3. We need touch points. Places where the operator can interact directly with the customer and generate a two-way communication. Broadcasting information at customers without interaction (one-way street) is an outdated approach and no longer prescient in today's Twitter age. Advertisements are the best option (an alternative, call centres, are too expensive). And social networking can make these advertisements personal, intuitive and relevant - rather than annoying to the subscriber. Open systems are the best location for the advertisement to be placed.

With these being the first steps for operators, a starting point is by thinking about marketing and services in a new way. The marketing can no longer be a one-way broadcast of messages to customers, it must be a much more interactive relationship that also supports word-of-mouth. And it is the same with services: operators cannot make or select all services for the subscribers; users must be able to create their own services and choose which ones they want to use. Web 2.0 truly is coming to mobile, and it offers a platform where people can do what they want to do. It's not a place to push selected ideas and models to them. And web 2.0 is not the only evolution, but also CRM 2.0, which is where subscribers can also utilise their own data and data analytics for their own benefit. For example, subscribers can know their own social network and manage their own connections. It becomes a way to motivate people to share their data when they can get benefits from doing so.

Following this, a measurement system must be created and agreed upon. Operators cannot act until there is a way to manage social media programmes. One approach has been to track user behaviour at the network level. An example of this is the mechanism Phorm's service is based upon. Phorm has become a pressing issue in the UK because, even if you did get permission to undertake this level of tracking, people do not understand networks and don't trust what they don't understand. People are normally okay to share small amounts of information if they get something back, but they don't like one-way spying models.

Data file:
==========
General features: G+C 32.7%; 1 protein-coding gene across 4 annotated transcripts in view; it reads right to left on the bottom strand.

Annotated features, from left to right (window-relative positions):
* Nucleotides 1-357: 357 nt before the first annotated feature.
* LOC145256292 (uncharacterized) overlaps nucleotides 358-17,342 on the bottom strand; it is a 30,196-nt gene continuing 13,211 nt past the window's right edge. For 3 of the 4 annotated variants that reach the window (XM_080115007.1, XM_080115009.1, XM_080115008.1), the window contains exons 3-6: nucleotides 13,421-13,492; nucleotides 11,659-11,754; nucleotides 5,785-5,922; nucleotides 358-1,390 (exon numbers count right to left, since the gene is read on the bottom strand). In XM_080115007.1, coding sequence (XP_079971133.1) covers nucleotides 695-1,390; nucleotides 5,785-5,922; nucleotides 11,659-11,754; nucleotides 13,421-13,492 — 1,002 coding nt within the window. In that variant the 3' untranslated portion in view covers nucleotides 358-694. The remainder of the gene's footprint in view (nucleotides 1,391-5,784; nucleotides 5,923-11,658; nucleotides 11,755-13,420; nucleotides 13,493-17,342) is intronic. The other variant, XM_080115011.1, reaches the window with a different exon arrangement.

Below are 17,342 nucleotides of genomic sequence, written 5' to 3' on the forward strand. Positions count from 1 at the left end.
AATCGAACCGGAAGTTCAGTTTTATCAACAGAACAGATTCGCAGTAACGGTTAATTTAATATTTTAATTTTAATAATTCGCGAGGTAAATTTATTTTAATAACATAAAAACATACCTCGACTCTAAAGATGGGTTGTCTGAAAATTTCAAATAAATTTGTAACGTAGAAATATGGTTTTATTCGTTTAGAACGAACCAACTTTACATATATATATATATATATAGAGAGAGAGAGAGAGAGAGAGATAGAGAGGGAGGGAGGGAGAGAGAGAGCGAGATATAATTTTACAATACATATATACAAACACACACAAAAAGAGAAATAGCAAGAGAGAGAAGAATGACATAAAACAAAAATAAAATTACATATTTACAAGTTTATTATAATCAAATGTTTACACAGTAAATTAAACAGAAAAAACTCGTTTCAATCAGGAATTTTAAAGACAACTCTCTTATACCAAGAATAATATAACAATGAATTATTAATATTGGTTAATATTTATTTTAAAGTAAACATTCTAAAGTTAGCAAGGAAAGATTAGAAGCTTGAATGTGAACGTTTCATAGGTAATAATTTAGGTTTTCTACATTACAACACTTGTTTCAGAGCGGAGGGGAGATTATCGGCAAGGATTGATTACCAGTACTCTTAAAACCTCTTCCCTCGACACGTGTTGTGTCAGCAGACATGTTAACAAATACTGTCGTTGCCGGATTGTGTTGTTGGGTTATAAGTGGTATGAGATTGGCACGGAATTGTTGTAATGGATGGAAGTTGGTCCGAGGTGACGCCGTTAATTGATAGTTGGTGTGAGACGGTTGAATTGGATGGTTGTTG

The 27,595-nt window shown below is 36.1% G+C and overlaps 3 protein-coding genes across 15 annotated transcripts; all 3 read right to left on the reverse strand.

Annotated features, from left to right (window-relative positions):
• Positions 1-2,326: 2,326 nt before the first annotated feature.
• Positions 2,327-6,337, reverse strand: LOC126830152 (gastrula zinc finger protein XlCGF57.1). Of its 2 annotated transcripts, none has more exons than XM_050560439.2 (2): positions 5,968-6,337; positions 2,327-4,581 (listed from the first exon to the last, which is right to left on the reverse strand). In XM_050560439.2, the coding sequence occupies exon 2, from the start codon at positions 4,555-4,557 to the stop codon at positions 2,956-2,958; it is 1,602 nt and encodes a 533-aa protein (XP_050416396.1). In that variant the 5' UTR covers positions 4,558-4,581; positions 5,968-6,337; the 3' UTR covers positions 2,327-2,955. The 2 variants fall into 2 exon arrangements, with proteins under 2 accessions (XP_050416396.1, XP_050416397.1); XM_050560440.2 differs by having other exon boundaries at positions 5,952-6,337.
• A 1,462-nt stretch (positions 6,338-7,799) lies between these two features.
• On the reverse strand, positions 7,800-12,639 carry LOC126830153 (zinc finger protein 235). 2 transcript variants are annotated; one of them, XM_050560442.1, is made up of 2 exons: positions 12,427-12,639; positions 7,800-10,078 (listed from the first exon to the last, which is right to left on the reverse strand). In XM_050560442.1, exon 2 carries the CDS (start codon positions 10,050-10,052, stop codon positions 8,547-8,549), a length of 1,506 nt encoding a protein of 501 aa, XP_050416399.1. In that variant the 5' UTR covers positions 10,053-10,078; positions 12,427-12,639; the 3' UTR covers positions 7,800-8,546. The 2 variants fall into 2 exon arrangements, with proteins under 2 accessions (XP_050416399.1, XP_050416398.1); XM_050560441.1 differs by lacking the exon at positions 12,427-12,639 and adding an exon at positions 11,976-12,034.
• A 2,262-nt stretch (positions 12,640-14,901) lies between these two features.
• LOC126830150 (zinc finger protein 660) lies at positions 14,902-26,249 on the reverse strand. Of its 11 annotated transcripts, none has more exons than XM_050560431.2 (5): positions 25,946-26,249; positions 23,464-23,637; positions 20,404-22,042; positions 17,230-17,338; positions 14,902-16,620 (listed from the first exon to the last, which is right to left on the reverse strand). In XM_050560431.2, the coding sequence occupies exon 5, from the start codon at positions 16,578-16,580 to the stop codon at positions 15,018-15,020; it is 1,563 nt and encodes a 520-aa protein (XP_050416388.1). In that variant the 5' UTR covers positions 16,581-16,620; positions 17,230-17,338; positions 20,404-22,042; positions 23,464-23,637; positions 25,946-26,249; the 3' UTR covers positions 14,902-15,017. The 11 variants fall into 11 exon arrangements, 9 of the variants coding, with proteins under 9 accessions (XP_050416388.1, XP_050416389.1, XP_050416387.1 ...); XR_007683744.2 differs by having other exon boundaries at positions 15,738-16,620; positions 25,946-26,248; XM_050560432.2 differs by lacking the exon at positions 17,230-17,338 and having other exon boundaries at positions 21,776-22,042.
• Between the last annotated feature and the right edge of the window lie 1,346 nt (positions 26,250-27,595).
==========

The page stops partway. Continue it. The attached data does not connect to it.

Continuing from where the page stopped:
By working at higher levels of the stack than networking level (usually, the application level) and by making 'knowing the customer better' the goal rather than 'owning the customer,' there are huge marketing gains to be had as well as a new level of trust to be engendered with subscribers. The only way this can be achieved is through aggregated data, by not working with specific individuals or specific transactions but rather with aggregates and data patterns derived from the data.

Data aggregates for marketing purposes also presents a solid business case for the converged operator. If an operator owns customer touchpoints via not only the mobile phone, but also broadband, TV, landline, etc, the data presents a richer picture of the customer and it becomes easier to engender trust when the customer only has to share information once, with one brand whom they trust.